Are we taking good care of our doctors, nurses and other healthcare professionals?

"Without a sense of caring, there can be no sense of community." Anthony J. D'Angelo
"Without a sense of caring, there can be no sense of community." Anthony J. D'Angelo

Dr. Scott Malmberg, a physician in Medicine Hat, Alberta recently posted a blog about his experience in COVID-19 ward at the local regional hospital. He was on duty for 48 hours. He had 16 admissions, two ICU transfers, four discharges and four deaths. He didn’t get much sleep.

Ninety per cent of these patients were not vaccinated. Most of these patients did not expect to be very sick with COVID-19. But many of these patients rapidly went into pulmonary failure requiring ventilators. You wonder, “Why would eligible individuals refuse to have lifesaving vaccines?”

Malmberg says hospitals are clogged up by unvaccinated sick people requiring life saving measures like ICU beds and use of high flow oxygen units. These patients use up all lifesaving drugs and services of demoralised over stretched doctors, nurses and other hospital staff. This leads to cancellation of urgent surgeries. It is hard to find beds for patients who come with stroke, heart attack and severe trauma. Cancer patients have to wait longer for surgery.

Another blog was brought to my attention recently. This was written by Dr. Peter Brindley, Department of Critical Care Medicine, Department of Anesthesiology and Pain Medicine, and the Dosseter Ethics Centre, University of Alberta, Edmonton.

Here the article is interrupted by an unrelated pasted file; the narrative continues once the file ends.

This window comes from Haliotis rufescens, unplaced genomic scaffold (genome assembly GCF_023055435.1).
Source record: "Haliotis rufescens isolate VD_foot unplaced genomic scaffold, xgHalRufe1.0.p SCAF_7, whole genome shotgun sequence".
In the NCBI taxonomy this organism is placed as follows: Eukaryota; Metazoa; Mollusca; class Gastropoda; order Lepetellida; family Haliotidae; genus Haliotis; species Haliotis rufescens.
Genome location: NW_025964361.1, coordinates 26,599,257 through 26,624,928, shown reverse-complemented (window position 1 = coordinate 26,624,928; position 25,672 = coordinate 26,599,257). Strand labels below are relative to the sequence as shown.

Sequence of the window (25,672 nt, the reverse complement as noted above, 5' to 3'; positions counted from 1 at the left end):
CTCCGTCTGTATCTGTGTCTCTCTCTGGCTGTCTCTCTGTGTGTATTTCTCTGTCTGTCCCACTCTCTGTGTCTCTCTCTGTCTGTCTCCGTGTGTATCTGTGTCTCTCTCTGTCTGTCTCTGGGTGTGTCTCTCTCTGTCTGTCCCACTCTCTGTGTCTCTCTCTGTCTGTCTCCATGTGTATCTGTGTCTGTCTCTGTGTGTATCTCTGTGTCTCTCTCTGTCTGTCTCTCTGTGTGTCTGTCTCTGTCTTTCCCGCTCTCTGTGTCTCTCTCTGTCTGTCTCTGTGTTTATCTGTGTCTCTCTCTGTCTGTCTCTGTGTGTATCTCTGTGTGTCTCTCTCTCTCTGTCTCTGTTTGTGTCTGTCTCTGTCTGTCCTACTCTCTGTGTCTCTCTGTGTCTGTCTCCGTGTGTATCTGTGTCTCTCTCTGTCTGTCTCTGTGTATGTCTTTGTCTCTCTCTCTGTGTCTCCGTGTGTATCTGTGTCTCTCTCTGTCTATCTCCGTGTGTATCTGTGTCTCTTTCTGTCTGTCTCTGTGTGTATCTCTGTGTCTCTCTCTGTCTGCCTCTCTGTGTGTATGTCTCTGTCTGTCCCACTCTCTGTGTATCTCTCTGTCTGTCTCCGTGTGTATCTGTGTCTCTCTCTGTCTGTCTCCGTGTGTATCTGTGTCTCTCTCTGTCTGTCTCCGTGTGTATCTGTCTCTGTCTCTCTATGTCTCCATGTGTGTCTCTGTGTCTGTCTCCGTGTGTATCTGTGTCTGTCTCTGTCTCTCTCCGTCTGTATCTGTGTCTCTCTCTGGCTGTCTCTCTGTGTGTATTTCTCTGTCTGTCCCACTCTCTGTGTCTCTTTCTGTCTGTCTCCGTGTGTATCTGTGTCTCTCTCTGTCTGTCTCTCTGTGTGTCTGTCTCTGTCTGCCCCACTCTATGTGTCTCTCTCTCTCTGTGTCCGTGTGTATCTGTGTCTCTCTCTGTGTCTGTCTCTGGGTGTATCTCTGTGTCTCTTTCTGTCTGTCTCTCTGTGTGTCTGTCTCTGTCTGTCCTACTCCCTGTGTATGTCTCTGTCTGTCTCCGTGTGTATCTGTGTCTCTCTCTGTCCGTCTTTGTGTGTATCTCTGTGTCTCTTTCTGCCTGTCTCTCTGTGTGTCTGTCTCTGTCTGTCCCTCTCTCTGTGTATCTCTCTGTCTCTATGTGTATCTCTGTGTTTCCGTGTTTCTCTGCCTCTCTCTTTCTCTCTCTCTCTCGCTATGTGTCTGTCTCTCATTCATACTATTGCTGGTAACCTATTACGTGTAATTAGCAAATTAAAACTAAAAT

He wrote an open letter to the unvaccinated individuals. It was published in The BMJ Opinion (September 3, 2021). In part he says, “Many healthcare professionals are at a loss for words. Not only because we are exhausted, but because we simply cannot understand why so many of our fellow citizens refuse to get a simple vaccine.”

President of the Alberta Medical Association recently wrote, “Recent anti-vaccine protests that have blocked access to hospitals, along with bullying and threats, have added to the distress many of us are feeling. Alberta health care workers have experienced harassment and intimidation, both online and while going about the business of caring for patients.” He called this unacceptable behaviour.

Now we are into the fourth wave of COVID-19 pandemic. According to the World Health Organisation, so far 221 million people worldwide have contracted the disease and 4.5 million people have died from the illness. In Alberta and rest of Canada the number of people with COVID-19 are increasing. And majority of the people are unvaccinated individuals. Many of these patients die.

Alberta Government has provided general guidance to help Albertans and businesses follow “best practices” to prevent the spread of COVID-19.

Alberta Health website says, “COVID-19 transmission is increasing and hospital admissions are rising, largely in unvaccinated Albertans. Alberta is taking temporary measured steps to reduce transmission and prevent the health care system from being overwhelmed. These temporary measures came into effect September 4 at 8 am.”

Few days ago, the premier of Alberta acknowledged the ongoing risk of exposure. He advised people to “use common sense and exercise personal responsibility” when enjoying their new freedom.

The premier is reported to have said, “People will get infected. Some people will get sick. Regrettably, a few people likely will pass away, as has been the case forever with influenza, but we don’t shut down society to deal with that kind of limited and controllable risk. We manage the risk. The vaccines give us a superpower to manage it. Let’s embrace that.” Is this the right approach?

The fourth wave is hitting us hard. The numbers are rising every day. One way to take care of our doctors, nurses, hospital staff, our seniors, our brothers, sisters and children is to get vaccinated, wear a mask and maintain safe distance from others.

This is not over yet. Our health care professionals need our help.

Take care.

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